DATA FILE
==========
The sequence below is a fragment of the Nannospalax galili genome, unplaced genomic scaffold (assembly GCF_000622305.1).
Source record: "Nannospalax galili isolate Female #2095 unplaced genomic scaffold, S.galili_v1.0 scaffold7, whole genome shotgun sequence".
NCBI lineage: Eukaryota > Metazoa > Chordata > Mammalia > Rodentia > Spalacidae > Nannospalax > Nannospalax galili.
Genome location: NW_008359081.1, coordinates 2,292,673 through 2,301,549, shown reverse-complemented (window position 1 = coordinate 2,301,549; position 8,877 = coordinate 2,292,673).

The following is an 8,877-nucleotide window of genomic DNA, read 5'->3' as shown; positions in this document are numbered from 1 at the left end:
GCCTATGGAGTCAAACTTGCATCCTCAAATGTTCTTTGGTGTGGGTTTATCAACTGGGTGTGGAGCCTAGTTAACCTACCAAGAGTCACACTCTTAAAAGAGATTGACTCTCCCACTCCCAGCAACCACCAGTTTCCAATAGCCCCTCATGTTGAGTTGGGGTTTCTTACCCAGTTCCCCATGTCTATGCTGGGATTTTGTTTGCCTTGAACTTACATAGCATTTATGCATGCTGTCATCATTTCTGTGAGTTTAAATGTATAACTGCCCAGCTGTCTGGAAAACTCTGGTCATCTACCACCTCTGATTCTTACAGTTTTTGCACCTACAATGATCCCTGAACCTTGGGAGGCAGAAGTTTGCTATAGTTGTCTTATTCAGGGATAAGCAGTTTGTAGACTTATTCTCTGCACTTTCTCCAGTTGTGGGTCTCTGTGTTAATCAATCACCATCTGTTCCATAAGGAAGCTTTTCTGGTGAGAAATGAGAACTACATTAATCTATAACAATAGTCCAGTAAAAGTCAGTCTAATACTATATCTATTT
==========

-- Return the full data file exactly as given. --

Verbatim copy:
The sequence below is a fragment of the Nannospalax galili genome, unplaced genomic scaffold (assembly GCF_000622305.1).
Source record: "Nannospalax galili isolate Female #2095 unplaced genomic scaffold, S.galili_v1.0 scaffold7, whole genome shotgun sequence".
NCBI lineage: Eukaryota > Metazoa > Chordata > Mammalia > Rodentia > Spalacidae > Nannospalax > Nannospalax galili.
Genome location: NW_008359081.1, coordinates 2,292,673 through 2,301,549, shown reverse-complemented (window position 1 = coordinate 2,301,549; position 8,877 = coordinate 2,292,673).

The following is an 8,877-nucleotide window of genomic DNA, read 5'->3' as shown; positions in this document are numbered from 1 at the left end:
GCCTATGGAGTCAAACTTGCATCCTCAAATGTTCTTTGGTGTGGGTTTATCAACTGGGTGTGGAGCCTAGTTAACCTACCAAGAGTCACACTCTTAAAAGAGATTGACTCTCCCACTCCCAGCAACCACCAGTTTCCAATAGCCCCTCATGTTGAGTTGGGGTTTCTTACCCAGTTCCCCATGTCTATGCTGGGATTTTGTTTGCCTTGAACTTACATAGCATTTATGCATGCTGTCATCATTTCTGTGAGTTTAAATGTATAACTGCCCAGCTGTCTGGAAAACTCTGGTCATCTACCACCTCTGATTCTTACAGTTTTTGCACCTACAATGATCCCTGAACCTTGGGAGGCAGAAGTTTGCTATAGTTGTCTTATTCAGGGATAAGCAGTTTGTAGACTTATTCTCTGCACTTTCTCCAGTTGTGGGTCTCTGTGTTAATCAATCACCATCTGTTCCATAAGGAAGCTTTTCTGGTGAGAAATGAGAACTACATTAATCTATAACAATAGTCCAGTAAAAGTCAGTCTAATACTATATCTATTT